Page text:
In the old days (1908 ~ the 1930s)、during the heyday of Silent Films, there was no such thing as subtitling of movies in countries like Japan (that loved western culture).
Also, as in the west, pianists or string quartets would accompany the Silent Films (Until the music started recording those soundtracks in 1923). So, how did, say, Charles Chaplin or Rudolph Valentino, become worldwide stars when people couldn't understand the silent movies? Or the cards that were inserted into the films to explain situation or dialogue?
There's no way the average Japanese could read this back then...
Heck, it would be troublesome today!... Wait a sec... You guys all read English...
Imagine if the cards said this:
Get it? They could be on the screen for 2 minutes and it wouldn't matter! Chuckle!
Outside of English speaking countries, the films were narrated and explained by what is called, "rhetorician." The Merriam Webster dictionary defines, "rhetorician," as a: "master or teacher of rhetoric; an orator." Or "an eloquent or grandiloquent writer or speaker."
In Japan, these orators were called, "Benshi."
Benshi (stage left)
The Benshi would stand on the stage to the side of the screen and explain the situations in the movies and even add in character dialogue...
Some of these benshi were incredible at what they did; many became superstars in their own right. In fact, these benshi were responsible for people like Chaplin or Valentino becoming famous in Japan. Many fans came to see the Benshi, not so much to see the Hollywood stars! Chaplin or Valentino or the rest were the side acts... Many people came to be entertained by the oratory of the legendary Benshi...
For many people in Japan, it was the Benshi, not the Hollywood stars in the movie that was the main reason for attending the theaters back in old Japan in those days.
I believe, as far as cinema and the mass media, the rhetoricians, the Benshi, were the very first in the evolution of today's voice actors.
Thirty years ago, in Tokyo's Asakusa district, there was a theater called, "Kaminari Theater" (Lightning Theater) and they used to have performances just as they were held during of the heyday of silent films: They would have evenings set up to recreate the exact experience and event of Benshi and Silent Films from the 1920s.
In the old days, in Japan, going to the cinema and seeing a Benshi was a premium experience for the high-class; people would have dinner and champagne or sake while watching the Silent Films.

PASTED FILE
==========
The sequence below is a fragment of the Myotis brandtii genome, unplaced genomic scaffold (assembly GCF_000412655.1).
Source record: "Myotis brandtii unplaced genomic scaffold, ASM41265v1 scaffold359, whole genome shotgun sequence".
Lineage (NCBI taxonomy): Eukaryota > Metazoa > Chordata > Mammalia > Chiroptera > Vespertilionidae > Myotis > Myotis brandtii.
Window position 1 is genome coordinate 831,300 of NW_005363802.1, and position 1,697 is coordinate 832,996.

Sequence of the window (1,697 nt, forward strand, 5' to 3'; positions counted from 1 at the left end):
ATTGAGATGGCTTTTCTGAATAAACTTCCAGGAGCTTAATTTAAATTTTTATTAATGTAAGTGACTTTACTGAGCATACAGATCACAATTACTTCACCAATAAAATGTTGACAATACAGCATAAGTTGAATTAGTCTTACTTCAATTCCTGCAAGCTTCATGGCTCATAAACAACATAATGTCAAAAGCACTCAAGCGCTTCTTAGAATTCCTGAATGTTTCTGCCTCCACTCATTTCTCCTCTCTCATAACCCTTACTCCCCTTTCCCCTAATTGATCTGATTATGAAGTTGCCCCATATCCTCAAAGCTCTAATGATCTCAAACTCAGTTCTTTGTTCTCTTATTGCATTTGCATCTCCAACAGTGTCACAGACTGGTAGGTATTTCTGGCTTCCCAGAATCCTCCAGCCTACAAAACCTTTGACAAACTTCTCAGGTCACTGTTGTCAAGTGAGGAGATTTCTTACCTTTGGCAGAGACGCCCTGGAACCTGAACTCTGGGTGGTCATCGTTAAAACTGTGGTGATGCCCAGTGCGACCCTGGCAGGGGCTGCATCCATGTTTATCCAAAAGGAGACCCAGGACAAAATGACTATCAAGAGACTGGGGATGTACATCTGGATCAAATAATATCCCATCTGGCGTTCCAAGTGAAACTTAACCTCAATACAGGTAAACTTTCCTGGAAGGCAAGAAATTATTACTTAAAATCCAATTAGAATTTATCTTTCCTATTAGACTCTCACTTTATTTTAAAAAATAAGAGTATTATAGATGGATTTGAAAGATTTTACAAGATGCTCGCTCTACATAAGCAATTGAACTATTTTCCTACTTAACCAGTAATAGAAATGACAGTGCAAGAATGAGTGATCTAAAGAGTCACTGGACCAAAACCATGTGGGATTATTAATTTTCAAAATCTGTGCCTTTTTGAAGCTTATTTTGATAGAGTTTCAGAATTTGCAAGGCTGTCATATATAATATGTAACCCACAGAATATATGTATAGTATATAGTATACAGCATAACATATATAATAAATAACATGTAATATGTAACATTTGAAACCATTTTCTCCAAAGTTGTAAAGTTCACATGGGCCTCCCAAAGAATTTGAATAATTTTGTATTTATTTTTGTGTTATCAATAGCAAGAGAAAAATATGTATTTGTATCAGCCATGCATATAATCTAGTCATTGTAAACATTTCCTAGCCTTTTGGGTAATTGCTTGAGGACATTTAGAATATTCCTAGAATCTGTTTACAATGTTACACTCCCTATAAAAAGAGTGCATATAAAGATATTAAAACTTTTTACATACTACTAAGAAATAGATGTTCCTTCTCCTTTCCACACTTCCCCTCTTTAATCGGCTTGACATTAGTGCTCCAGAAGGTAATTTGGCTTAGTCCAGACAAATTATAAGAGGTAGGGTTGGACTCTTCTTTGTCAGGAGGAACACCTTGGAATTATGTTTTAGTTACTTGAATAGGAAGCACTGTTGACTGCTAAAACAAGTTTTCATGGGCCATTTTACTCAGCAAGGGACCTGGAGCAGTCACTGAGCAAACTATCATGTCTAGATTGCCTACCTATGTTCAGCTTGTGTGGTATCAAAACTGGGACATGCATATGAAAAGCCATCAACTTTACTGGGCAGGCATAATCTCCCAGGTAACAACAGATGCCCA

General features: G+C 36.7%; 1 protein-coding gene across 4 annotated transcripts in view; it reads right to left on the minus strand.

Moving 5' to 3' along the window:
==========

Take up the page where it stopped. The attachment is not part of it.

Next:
I went often to those recreations in the 1980s.
Kaminari Theater used to show these Silent Films with quartet & Benshi. When the films were over, I was so impressed, moved and inspired, I had tears in my eyes.
Benshi: Sawato Midori
If this is difficult for you to comprehend, about the Benshi, here's an example: It might be difficult to understand because it's in Japanese, but watch this lady, Sawato Midori, she is awesome. At the very start, she does the voices, of the daughter, mother, sister; then she goes on to do the voices of the samurai men who are fighting... And then flawlessly back to the narrator.
Here is Sawato Midori who is probably Japan's top Benshi.... Even today! She's an incredible talent, : https://youtu.be/nAdtP6Y01bs?t
I met some executives at a silent movie company in Tokyo the other day and am attempting to arrange a showing of, perhaps, a Chaplin movie (and an old samurai movie) with a string quartet accompaniment and a Benshi for our Mt. Fuji - Atami Film & VR Festival and other Japan film festivals planned.
The events will be promoted just like the above explanation. They will be promoted as something like, "A time trip back to Japan of the 1920s."
The shows might include a dinner (like the food they ate back in those days) and drinks.. Drinks from the 1920s: Salty Dog, champagne, rice wine.
After everyone is served, the main event starts: A Harold Lloyd, Chaplin or Samurai Silent film with quartet and Benshi...
Everyone can experience the past and even foreigners will like it as the Samurai movies even have English subtitles in most cases movies and the Chaplin films have the dialogue and situation card inserted.
I think this would be the most fantastic theatrical experience!
Time trip back to the days of the Silent Movie stars, dinner, the show featuring a string quartet and the Benshi!
A once in a lifetime trip to a better time and an age long gone by.
Form more information about the Mt. Fuji - Atami Film Festival see: http://atamifilmfestival.org/
For more information about Mt. Fuji Atami Film & VR Festival
Please, come and "Follow" our Twitter page: https://twitter.com/FujiAtamiFilm
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This post is dedicated to Stephen David Brooks, Koji Kamibayashi, Sawato Midori, My wife, Candice Anne Marshall, Scott Hillier, Giedre Bumbulyte and Elliot Grove.
This might help explain some of the success of the movie, Deadpool. The protagonist is a combination of comedian, action hero, commentator, narrator, and guide for the audience. In many ways, he parodies the super-hero/Marvel genre while at the same time embracing the fun parts of the genre. Part Mel Brooks, part Benshi.
(Of course Deadpool can not compete with the skills of a top Benshi.)
How bloody interesting! Thanks for the information, Mike! Benshi... never knew that stuff.
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